Everyone wants a clean environment and climate neutrality, as long as they don’t have to pay for it. This would summarize the results of the Swiss referendum in one sentence. On June 13, a referendum was held in Switzerland on several important issues. Among other things, the Swiss had to decide whether they were willing to impose a tax on greenhouse gas emissions, natural gas and airline tickets.
Also in the same referendum, they voted on whether to ban artificial pesticides, synthetic herbicides and even the import of food produced with these agents. It also had to be decided whether to withdraw state support for Swiss farmers from the use of pesticides and antibiotics for farm animals and whether farmers could only keep as many animals as their own land could support.
According to farmers and the companies involved, the introduction of bans would reduce crop yields, lead to job losses, increase the country’s dependence on imports and ultimately raise food prices. Opponents of the climate tax have also argued that prices will rise and that the planned measures would hamper economic recovery after the coronavirus epidemic.
The main argument was that the country’s exposure to the effects of climate change is much greater than the country’s contribution to greenhouse gas emissions. With Switzerland emitting only 0.1 percent of global carbon emissions, opponents say it is better to help adapt to change than to put it to the vote. Although the Swiss government justified the need for the measures on the grounds that the country could only fulfill the commitments made in the Paris Climate Agreement by these measures, the people eventually rejected the initiatives, with 51.6 percent voting against climate protection measures and 61 percent against measures concerning efforts to ban pesticides.
The BBC reported on the developments in a dramatic tone. The result of the vote, according to which voters rejected the government’s “carefully crafted” plan, was a “huge shock”. The result is “undermining Switzerland’s strategy” and is a “devastating blow” to environmentalists. However, the Swiss government, which supported the initiative, read the result differently.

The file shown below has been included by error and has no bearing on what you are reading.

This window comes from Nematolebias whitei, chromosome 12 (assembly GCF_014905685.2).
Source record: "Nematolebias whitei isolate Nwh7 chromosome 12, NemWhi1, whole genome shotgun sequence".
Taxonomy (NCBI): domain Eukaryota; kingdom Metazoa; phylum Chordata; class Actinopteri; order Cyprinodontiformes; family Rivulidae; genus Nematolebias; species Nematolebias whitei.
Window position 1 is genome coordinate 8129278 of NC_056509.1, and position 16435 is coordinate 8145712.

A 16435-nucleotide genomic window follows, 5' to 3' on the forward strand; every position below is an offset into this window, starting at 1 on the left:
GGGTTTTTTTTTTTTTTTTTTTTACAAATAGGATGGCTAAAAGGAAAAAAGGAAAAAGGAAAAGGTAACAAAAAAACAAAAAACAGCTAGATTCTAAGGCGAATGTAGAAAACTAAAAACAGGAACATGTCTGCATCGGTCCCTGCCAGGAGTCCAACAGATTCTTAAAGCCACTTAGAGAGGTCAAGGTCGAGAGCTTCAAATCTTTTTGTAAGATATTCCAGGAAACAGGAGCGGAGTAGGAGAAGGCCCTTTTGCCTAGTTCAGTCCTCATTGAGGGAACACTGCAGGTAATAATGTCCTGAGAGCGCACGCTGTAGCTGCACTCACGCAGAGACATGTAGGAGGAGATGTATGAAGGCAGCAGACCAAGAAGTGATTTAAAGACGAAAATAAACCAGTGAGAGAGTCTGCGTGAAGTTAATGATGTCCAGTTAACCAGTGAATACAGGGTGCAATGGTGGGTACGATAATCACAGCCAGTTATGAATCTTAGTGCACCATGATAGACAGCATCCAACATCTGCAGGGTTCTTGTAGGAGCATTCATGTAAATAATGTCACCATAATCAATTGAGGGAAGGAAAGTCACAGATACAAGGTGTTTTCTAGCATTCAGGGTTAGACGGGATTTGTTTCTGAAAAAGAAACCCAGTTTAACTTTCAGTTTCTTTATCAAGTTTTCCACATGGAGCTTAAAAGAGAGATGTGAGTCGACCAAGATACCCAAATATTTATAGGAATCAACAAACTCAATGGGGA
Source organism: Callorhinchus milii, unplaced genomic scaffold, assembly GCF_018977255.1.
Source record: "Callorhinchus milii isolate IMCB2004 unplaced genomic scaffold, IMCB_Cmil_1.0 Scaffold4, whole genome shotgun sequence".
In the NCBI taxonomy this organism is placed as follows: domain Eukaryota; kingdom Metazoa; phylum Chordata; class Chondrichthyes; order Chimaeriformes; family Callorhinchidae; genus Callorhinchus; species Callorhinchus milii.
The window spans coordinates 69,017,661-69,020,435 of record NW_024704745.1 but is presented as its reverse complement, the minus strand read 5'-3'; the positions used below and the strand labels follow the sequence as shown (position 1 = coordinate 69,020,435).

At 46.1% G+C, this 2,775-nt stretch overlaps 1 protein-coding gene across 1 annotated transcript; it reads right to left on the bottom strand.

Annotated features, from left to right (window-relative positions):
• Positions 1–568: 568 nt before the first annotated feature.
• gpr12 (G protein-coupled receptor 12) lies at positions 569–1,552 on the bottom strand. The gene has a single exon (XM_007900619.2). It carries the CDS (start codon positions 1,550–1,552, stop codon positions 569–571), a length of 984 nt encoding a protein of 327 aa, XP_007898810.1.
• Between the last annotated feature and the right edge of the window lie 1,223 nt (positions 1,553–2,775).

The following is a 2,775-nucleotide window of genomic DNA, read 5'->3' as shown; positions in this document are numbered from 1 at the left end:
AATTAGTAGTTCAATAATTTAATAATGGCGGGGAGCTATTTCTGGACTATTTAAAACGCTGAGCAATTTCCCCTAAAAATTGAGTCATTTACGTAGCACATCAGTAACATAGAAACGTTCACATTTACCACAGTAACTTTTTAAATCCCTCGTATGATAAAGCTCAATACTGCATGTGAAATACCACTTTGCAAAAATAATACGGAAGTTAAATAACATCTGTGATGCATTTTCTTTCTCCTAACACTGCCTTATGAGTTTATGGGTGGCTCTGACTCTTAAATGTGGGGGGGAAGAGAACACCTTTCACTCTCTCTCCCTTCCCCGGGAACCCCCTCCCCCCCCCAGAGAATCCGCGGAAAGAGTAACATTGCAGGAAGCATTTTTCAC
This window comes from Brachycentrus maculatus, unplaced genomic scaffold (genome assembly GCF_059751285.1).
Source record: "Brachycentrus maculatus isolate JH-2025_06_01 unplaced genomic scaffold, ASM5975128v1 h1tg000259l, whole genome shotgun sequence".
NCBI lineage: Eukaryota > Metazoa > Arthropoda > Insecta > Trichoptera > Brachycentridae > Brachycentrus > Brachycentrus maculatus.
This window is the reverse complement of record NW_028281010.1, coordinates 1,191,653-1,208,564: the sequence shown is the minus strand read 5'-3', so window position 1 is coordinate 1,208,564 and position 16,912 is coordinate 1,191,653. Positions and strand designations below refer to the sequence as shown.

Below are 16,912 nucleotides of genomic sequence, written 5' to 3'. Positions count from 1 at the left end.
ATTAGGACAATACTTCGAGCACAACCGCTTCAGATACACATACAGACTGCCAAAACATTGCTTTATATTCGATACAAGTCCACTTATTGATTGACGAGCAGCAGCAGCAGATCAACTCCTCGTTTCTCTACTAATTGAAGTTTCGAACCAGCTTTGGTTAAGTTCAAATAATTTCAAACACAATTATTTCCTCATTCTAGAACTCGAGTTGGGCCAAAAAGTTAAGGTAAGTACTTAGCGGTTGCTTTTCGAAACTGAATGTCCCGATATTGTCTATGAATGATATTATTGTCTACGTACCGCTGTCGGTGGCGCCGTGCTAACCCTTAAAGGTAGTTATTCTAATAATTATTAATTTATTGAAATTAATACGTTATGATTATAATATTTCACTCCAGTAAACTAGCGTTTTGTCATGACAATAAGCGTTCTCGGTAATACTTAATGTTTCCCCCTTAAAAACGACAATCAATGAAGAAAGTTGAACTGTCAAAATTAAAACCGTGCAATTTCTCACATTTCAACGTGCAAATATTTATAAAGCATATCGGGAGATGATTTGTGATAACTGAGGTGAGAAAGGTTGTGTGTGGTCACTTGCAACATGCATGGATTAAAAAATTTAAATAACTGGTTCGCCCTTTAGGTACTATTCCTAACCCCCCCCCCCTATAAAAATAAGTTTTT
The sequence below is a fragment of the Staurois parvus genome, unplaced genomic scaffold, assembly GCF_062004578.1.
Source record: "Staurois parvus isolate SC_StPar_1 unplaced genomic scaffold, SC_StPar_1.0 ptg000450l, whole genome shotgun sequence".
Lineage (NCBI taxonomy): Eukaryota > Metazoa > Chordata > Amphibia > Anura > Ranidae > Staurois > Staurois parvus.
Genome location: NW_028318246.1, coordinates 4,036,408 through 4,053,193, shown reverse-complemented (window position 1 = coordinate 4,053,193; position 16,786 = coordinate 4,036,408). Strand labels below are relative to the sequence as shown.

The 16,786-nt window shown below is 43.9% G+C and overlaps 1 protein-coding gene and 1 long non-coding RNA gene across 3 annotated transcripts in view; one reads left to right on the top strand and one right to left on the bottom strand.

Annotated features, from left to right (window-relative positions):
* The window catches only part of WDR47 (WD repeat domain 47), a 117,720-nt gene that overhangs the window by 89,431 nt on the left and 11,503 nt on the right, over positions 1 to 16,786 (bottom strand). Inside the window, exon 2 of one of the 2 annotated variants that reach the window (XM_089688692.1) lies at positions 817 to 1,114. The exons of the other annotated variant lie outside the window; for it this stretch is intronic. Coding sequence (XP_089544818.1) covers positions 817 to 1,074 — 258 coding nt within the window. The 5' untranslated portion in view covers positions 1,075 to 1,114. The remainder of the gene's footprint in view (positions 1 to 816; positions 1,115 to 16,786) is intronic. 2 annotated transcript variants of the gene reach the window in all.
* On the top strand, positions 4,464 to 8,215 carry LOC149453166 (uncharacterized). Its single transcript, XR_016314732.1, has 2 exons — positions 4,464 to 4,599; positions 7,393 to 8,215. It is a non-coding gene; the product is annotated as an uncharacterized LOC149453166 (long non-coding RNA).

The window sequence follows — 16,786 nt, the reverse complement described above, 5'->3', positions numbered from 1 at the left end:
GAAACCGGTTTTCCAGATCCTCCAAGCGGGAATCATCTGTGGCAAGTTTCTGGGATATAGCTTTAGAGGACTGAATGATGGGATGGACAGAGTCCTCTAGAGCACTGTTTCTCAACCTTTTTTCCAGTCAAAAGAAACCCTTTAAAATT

According to Swiss Environment Minister Simonetta Sommaruga, the result of the referendum is “not a rejection of climate protection, only of a law we voted on”. The minister was right in her assessment as it cannot be said at all that the Swiss don’t want to protect the environment.
What lessons can we learn from what happened? In my opinion, the formula is simple: people want change, but they don’t want to bear the negative consequences. Everyone wants a more livable environment for themselves and their children, but the road to it should be attractive. Even in one of the most affluent countries in the world, Switzerland, it does not seem sensible for the population to reach deep into their pockets and make a serious sacrifice on the altar of the fight against climate change, while large, polluting companies continue to charge the bill to the population.
If this decision was made in the Gambia, Armenia or Moldova, everyone would just shrug. Naturally, where per capita GDP and living standards are low, people are reluctant to sacrifice what little they have. However, this decision was made in one of the richest countries in the world. That is why the Swiss example should serve as a warning to decision-makers.
It is a clear signal where the Swiss have stated that politics must find a different solution to the problem, as they are unwilling to pay the costs of climate protection alone. Perhaps the time has come for a paradigm shift, where leaders should present a climate protection bill not only to the public, but rather seek out the largest polluters.
The author, Máté Litkey is the director of the Hungarian Climate Policy Institute.